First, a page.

As described in the WHO position paper on the Dengvaxia vaccine (September 2018) the live attenuated dengue vaccine CYD-TDV has been shown in clinical trials to be efficacious and safe in persons who have had a previous dengue virus infection (seropositive individuals). For countries considering vaccination as part of their dengue control programme, pre-vaccination screening is the recommended strategy. With this strategy, only persons with evidence of a past dengue infection would be vaccinated (based on an antibody test, or on a documented laboratory confirmed dengue infection in the past). Decisions about implementing a pre-vaccination screening strategy will require careful assessment at the country level, including consideration of the sensitivity and specificity of available tests and of local priorities, dengue epidemiology, country-specific dengue hospitalization rates, and affordability of both CYD-TDV and screening tests.
Vaccination should be considered as part of an integrated dengue prevention and control strategy. There is an ongoing need to adhere to other disease preventive measures such as well-executed and sustained vector control. Individuals, whether vaccinated or not, should seek prompt medical care if dengue-like symptoms occur.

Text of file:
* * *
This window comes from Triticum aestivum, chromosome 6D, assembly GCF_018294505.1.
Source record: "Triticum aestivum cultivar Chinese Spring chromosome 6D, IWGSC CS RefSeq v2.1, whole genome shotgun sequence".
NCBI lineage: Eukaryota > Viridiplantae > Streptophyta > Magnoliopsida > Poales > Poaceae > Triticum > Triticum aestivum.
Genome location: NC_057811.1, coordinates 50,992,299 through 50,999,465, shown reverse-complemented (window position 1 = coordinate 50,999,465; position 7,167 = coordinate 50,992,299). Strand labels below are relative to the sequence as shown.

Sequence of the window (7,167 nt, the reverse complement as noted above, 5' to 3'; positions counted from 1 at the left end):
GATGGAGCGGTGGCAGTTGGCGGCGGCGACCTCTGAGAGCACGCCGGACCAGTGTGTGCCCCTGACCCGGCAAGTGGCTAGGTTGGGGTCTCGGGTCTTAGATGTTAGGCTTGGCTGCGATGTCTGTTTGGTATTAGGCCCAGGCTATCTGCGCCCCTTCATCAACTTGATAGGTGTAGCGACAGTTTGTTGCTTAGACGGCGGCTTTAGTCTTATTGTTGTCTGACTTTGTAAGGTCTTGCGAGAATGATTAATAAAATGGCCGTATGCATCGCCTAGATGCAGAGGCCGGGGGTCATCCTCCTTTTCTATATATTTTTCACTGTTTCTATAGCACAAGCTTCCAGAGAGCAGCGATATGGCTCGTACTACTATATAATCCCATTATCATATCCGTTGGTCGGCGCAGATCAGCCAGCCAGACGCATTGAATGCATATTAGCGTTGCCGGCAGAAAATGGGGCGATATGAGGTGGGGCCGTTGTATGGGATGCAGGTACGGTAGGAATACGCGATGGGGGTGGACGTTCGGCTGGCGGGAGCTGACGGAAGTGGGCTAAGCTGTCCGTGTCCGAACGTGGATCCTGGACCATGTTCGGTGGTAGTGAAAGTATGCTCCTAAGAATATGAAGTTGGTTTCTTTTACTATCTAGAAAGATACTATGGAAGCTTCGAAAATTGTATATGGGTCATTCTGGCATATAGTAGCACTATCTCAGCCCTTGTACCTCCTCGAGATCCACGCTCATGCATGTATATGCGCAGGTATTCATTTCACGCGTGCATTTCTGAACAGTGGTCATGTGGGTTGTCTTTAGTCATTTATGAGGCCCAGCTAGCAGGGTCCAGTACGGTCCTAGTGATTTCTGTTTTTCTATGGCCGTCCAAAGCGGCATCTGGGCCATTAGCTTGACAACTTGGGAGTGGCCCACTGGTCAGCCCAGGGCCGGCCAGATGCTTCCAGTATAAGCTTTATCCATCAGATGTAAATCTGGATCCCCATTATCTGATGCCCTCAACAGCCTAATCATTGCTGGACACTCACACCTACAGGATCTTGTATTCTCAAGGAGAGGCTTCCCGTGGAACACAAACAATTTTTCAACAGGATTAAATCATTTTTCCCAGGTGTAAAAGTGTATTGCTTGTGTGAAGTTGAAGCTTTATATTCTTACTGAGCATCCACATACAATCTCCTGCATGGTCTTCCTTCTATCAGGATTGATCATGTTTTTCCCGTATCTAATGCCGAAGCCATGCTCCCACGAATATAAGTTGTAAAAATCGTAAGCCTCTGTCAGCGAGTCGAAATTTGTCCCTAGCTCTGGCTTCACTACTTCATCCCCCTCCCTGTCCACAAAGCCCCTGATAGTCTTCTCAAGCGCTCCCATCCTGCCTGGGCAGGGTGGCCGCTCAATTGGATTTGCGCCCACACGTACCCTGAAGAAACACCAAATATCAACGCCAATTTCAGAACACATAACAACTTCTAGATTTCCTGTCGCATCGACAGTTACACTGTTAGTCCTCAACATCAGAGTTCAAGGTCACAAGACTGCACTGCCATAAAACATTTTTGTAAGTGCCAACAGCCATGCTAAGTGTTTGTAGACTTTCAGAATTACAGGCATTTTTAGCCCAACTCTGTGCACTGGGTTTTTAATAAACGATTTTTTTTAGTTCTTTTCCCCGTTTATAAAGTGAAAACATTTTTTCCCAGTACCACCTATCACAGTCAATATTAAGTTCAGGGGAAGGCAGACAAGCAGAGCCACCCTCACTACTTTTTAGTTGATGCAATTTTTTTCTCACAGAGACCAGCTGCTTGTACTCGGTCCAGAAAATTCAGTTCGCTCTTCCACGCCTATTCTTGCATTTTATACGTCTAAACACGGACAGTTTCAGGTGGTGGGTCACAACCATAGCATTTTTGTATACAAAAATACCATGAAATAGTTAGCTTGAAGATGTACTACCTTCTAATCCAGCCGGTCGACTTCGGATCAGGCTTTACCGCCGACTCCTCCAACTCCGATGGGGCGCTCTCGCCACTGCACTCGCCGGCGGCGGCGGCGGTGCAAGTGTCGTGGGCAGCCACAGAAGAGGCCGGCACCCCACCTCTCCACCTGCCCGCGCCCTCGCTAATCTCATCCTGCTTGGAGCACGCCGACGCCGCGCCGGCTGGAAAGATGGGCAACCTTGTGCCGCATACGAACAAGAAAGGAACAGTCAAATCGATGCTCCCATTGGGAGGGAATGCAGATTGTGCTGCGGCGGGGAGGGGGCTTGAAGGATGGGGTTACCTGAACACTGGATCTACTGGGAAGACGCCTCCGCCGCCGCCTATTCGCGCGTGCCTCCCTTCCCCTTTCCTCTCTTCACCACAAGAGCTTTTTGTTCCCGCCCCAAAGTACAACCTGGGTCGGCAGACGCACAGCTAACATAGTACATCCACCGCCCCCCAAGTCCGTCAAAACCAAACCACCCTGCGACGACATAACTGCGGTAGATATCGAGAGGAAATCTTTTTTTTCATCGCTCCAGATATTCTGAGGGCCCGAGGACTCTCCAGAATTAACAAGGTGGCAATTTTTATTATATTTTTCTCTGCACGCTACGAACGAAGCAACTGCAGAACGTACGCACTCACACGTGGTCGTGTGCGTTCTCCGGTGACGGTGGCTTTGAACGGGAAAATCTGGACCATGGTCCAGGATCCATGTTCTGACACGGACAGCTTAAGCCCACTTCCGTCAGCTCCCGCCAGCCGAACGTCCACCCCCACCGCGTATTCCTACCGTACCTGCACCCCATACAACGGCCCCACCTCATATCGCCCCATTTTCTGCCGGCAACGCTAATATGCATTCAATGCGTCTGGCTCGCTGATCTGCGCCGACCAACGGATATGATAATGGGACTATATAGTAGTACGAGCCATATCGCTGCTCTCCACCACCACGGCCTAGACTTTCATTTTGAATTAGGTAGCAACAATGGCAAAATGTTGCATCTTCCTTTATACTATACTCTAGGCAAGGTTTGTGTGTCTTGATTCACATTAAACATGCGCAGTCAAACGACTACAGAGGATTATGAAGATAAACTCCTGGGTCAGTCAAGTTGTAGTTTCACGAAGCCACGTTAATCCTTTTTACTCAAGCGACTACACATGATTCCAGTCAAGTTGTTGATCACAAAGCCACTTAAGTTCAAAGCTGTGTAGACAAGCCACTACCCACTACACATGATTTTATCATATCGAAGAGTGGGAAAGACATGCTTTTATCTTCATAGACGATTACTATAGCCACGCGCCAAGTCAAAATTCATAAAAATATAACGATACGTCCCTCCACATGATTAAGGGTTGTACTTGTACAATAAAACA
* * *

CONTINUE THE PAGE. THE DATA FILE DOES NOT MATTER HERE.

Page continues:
Previous infection with DENV increases the risk of the individual developing severe dengue.
Urbanization (especially unplanned), is associated with dengue transmission through multiple social and environmental factors: population density, human mobility, access to reliable water source, water storage practice etc.
Community’s risks to dengue also depend on population’s knowledge, attitude and practice towards dengue, as well as the implementation of routine sustainable vector control activities in the community.
Consequently, disease risks may change and shift with climate change in tropical and subtropical areas ,and vectors might adapt to new environment and climate.
If you know you have dengue, avoid getting further mosquito bites during the first week of illness. Virus may be circulating in the blood during this time, and therefore you may transmit the virus to new uninfected mosquitoes, who may in turn infect other people.
The proximity of mosquito vector breeding sites to human habitation is a significant risk factor for dengue. At present, the main method to control or prevent the transmission of dengue virus is to combat the mosquito vectors. This is achieved through:
In addition, there is ongoing research amongst many groups of international collaborators in search of novel tools and innovative strategies that will contribute in global efforts to interrupt transmission of dengue. The integration of vector management approaches is encouraged by WHO to achieve sustainable, effective locally adapted vector control interventions.
WHO responds to dengue in the following ways: